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Gothenburg, as you'll soon discover, is a great restaurant town. It may never compete with the sublime viands of Stockholm, but outside the capital it at least comes in number two in Sweden for fine dining. You can still find your grandmother's dishes here, but Gothenburgers today are on the cutting edge for cuisine in Northern Europe.

Picnic Fare -- Go to Saluhallen, Kungstorget, for the makings of an elegant picnic. This colorful indoor market was built in 1888 and sells meat, fruit, vegetables, delicatessen products, and everything in between. You can find quail, moose, and reindeer; fruits and vegetables from all over the world; and bread, coffee, olives, pâtés, and more. Much of the food is already cooked and will be packaged for you to take out. If you don't feel like venturing outside, there are four restaurants and a coffee bar in the building. The hall is open Monday to Thursday 8:30am to 6pm, Friday 8am to 6pm, and Saturday 8am to 1pm. Take tram no. 1, 4, 5, or 6 to Kungsportsplatsen.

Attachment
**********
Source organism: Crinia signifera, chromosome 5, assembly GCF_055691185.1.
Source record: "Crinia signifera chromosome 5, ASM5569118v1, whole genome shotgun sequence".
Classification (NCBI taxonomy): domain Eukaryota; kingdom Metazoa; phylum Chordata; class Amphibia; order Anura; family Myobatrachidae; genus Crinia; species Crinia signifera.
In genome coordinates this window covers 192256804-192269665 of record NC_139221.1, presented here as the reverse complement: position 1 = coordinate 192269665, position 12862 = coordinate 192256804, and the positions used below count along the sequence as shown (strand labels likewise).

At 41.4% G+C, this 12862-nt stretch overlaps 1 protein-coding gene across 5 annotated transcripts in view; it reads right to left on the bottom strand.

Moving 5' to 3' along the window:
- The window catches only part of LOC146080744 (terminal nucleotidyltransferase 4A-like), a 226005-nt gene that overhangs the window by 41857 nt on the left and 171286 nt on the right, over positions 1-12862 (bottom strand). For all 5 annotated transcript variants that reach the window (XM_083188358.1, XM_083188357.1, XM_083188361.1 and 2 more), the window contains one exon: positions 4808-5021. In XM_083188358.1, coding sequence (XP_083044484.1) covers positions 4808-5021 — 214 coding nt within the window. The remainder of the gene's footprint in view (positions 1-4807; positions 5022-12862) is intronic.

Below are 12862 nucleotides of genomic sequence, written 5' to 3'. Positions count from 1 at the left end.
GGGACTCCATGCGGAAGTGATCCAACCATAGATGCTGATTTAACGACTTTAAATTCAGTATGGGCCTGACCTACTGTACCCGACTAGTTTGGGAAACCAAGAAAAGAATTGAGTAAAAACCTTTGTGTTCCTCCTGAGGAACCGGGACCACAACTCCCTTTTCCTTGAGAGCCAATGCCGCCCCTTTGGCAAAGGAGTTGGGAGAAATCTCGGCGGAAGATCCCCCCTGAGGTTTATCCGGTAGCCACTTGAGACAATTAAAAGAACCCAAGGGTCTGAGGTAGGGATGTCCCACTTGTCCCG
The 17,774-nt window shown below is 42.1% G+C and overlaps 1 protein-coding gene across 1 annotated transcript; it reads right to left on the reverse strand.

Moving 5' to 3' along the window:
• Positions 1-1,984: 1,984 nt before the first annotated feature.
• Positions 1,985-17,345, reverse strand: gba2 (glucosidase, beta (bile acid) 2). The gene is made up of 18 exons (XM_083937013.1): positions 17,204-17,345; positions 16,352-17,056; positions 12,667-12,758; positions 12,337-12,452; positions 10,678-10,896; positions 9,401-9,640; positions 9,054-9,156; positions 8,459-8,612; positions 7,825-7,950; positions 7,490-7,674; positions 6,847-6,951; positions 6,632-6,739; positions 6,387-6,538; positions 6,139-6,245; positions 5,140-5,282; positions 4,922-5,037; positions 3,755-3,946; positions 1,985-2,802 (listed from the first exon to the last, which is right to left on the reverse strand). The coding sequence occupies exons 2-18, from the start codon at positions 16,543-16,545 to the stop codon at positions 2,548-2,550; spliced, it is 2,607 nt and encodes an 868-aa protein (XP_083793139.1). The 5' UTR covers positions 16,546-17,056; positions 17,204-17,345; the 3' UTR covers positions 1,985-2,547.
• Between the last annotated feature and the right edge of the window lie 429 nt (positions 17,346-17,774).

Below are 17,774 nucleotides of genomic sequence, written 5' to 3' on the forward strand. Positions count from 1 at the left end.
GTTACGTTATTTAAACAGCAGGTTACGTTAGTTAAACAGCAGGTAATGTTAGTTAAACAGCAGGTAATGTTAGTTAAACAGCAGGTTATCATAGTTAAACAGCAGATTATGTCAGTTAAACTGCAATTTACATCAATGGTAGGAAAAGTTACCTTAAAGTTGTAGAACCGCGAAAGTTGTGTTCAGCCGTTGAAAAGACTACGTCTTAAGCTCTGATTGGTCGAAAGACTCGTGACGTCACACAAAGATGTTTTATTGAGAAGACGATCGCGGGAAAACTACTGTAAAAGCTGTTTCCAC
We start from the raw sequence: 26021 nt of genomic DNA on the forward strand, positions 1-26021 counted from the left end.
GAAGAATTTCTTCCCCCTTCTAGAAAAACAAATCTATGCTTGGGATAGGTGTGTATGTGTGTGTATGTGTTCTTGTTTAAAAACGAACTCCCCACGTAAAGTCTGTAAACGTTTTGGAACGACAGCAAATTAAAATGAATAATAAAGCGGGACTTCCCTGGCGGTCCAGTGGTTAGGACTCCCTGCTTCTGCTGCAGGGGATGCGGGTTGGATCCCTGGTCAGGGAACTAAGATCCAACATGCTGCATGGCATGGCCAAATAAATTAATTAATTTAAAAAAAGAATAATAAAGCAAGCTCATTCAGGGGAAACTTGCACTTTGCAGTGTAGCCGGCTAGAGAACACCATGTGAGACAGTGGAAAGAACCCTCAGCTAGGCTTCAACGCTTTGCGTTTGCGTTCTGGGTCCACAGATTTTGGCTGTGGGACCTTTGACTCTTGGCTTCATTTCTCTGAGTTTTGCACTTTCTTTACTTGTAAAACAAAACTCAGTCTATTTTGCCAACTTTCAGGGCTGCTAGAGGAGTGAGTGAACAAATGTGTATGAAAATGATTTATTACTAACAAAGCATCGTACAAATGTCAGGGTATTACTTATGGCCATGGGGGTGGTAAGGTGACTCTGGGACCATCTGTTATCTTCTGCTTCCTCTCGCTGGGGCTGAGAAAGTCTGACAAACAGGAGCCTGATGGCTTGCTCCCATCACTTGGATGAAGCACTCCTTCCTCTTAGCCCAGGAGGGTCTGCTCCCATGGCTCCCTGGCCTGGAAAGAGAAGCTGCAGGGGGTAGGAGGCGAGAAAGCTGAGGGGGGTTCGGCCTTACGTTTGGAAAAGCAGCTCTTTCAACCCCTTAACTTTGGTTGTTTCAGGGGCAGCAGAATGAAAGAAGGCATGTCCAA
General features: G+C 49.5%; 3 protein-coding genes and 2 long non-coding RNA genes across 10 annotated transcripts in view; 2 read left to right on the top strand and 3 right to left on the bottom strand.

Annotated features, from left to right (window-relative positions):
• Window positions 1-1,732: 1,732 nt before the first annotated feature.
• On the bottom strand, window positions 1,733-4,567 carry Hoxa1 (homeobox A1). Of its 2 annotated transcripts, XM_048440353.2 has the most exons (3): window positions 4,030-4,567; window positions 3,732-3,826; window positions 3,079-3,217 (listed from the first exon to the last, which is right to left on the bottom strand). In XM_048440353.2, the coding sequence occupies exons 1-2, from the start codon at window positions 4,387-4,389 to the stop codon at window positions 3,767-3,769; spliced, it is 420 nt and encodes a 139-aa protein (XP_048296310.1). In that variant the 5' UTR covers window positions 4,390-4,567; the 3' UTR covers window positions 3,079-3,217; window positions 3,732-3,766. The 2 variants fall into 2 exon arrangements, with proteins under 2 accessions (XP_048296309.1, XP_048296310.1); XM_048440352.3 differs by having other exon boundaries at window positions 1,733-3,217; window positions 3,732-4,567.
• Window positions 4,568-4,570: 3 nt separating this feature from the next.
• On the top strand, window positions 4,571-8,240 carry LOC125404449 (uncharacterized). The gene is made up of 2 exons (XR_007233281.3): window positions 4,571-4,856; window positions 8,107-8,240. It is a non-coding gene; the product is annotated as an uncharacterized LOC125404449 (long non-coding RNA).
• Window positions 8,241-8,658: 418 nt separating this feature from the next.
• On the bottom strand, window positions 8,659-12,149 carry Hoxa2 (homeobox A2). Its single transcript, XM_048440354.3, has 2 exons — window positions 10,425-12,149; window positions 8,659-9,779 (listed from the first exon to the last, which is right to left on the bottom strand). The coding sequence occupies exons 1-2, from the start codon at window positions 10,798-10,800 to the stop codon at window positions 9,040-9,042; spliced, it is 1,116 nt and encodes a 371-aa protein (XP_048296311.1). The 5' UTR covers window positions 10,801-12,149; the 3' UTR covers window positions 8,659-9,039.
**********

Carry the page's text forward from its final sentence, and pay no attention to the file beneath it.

Once you've packed your picnic basket with goodies, go to any of Gothenburg's major parks. Especially recommended is Trädgårdsföreningen, across from the Central Station, although there's a 100SEK ($20/£10) entrance fee. (It's free for ages 14 and under.)

Note: This information was accurate when it was published, but can change without notice. Please be sure to confirm all rates and details directly with the companies in question before planning your trip.